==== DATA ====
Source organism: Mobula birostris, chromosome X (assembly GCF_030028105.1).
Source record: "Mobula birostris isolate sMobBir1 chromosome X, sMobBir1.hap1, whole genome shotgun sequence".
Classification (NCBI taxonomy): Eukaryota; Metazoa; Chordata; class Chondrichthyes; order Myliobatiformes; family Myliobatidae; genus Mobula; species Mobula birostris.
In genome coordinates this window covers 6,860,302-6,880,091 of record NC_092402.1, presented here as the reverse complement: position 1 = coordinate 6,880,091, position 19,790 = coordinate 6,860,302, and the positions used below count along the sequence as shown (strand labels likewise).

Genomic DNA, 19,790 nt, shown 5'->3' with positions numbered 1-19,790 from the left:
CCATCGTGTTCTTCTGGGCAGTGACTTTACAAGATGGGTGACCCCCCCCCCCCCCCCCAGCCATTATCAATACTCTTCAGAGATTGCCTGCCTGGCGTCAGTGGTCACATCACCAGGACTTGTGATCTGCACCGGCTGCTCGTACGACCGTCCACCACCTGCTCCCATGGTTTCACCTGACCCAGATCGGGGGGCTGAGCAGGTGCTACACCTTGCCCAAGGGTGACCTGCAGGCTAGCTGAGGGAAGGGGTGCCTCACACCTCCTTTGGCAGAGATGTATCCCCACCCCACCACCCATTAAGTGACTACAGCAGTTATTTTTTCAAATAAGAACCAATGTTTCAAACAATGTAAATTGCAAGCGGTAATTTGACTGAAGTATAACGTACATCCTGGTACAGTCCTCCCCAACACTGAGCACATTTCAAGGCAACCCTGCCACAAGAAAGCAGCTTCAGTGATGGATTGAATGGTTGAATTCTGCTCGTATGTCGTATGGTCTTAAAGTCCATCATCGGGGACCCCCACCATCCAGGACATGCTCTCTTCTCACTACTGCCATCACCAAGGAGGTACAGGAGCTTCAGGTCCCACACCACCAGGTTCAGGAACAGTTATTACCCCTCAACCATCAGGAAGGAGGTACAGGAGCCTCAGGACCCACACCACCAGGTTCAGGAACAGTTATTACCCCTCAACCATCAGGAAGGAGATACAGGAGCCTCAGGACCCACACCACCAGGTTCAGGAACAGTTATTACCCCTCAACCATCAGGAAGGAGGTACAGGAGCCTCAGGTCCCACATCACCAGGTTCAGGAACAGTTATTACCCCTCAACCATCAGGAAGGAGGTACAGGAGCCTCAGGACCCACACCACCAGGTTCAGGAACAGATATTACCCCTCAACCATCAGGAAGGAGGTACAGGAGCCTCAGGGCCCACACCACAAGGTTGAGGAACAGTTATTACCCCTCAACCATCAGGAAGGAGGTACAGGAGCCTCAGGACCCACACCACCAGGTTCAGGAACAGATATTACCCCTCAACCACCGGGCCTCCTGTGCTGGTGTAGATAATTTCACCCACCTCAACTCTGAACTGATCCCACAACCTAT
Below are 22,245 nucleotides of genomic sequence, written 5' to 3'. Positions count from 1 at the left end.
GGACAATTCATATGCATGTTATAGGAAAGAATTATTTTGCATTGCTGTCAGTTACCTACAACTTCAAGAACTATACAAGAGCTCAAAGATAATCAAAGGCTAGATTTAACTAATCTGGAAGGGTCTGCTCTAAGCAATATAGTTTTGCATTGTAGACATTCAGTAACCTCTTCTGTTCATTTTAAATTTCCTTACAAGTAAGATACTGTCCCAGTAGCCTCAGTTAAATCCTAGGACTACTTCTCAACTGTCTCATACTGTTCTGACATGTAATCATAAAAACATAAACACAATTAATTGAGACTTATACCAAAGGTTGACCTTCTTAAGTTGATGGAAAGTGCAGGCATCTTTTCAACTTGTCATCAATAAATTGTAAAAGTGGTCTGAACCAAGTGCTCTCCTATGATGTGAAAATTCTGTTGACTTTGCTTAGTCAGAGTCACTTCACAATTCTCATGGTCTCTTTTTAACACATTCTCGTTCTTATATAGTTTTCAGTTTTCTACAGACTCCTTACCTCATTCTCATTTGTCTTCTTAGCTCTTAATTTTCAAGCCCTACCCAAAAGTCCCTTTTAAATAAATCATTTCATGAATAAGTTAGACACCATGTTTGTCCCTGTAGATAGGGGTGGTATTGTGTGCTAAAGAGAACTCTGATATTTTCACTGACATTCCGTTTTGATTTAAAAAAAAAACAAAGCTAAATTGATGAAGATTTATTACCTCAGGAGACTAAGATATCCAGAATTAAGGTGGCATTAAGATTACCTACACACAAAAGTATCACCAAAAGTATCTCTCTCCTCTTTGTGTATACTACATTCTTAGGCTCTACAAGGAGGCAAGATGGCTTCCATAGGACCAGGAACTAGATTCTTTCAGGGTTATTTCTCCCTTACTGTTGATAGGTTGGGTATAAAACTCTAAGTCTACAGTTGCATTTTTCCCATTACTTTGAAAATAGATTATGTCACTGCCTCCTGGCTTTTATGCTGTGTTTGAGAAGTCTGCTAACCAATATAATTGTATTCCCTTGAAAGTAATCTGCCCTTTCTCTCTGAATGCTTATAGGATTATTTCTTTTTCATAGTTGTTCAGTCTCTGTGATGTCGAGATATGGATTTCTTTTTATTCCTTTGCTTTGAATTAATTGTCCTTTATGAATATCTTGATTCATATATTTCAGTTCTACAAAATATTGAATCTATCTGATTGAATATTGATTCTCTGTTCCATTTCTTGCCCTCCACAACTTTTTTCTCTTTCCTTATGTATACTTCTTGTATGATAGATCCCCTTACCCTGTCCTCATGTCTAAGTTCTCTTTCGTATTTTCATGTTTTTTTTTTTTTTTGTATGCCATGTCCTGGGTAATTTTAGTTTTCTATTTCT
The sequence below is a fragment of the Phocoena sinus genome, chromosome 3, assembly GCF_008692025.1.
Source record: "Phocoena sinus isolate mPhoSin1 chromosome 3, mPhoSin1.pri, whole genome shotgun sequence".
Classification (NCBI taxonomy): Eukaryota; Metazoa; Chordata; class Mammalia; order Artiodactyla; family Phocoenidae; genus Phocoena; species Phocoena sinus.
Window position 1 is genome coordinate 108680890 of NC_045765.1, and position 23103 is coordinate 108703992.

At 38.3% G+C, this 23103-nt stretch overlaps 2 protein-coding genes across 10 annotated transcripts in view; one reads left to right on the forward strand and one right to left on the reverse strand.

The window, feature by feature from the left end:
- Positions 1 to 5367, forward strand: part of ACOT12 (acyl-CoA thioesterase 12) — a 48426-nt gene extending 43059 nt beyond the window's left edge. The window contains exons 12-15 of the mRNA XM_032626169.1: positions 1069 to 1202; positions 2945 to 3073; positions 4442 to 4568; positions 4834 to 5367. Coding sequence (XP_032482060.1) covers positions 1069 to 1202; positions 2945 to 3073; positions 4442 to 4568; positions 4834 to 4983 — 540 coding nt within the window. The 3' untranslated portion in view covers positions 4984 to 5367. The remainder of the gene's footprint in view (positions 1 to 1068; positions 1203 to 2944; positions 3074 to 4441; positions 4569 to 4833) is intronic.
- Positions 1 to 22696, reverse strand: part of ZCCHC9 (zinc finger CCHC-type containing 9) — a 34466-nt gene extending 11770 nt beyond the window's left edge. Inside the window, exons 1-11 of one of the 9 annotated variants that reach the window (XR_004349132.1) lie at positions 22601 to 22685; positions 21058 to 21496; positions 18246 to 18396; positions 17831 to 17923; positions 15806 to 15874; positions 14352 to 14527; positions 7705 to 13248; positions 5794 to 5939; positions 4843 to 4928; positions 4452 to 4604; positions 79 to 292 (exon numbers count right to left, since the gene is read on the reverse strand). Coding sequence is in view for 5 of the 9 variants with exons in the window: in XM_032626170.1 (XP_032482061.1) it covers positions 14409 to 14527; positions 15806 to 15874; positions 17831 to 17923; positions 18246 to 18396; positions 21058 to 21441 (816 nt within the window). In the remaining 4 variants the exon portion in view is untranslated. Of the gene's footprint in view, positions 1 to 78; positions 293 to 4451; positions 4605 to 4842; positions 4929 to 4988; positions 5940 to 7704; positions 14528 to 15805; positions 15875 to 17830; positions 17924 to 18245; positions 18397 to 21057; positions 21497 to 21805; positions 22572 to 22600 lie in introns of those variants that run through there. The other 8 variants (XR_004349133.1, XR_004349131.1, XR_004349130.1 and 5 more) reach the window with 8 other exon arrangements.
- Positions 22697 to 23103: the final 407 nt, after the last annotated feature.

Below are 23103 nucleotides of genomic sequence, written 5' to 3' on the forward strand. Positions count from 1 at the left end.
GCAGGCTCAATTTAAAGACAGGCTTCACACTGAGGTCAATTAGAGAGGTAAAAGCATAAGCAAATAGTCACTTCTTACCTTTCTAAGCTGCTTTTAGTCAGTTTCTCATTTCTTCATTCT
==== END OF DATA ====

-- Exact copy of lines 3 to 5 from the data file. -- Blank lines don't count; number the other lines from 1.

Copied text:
Classification (NCBI taxonomy): Eukaryota; Metazoa; Chordata; class Chondrichthyes; order Myliobatiformes; family Myliobatidae; genus Mobula; species Mobula birostris.
In genome coordinates this window covers 6,860,302-6,880,091 of record NC_092402.1, presented here as the reverse complement: position 1 = coordinate 6,880,091, position 19,790 = coordinate 6,860,302, and the positions used below count along the sequence as shown (strand labels likewise).

Genomic DNA, 19,790 nt, shown 5'->3' with positions numbered 1-19,790 from the left: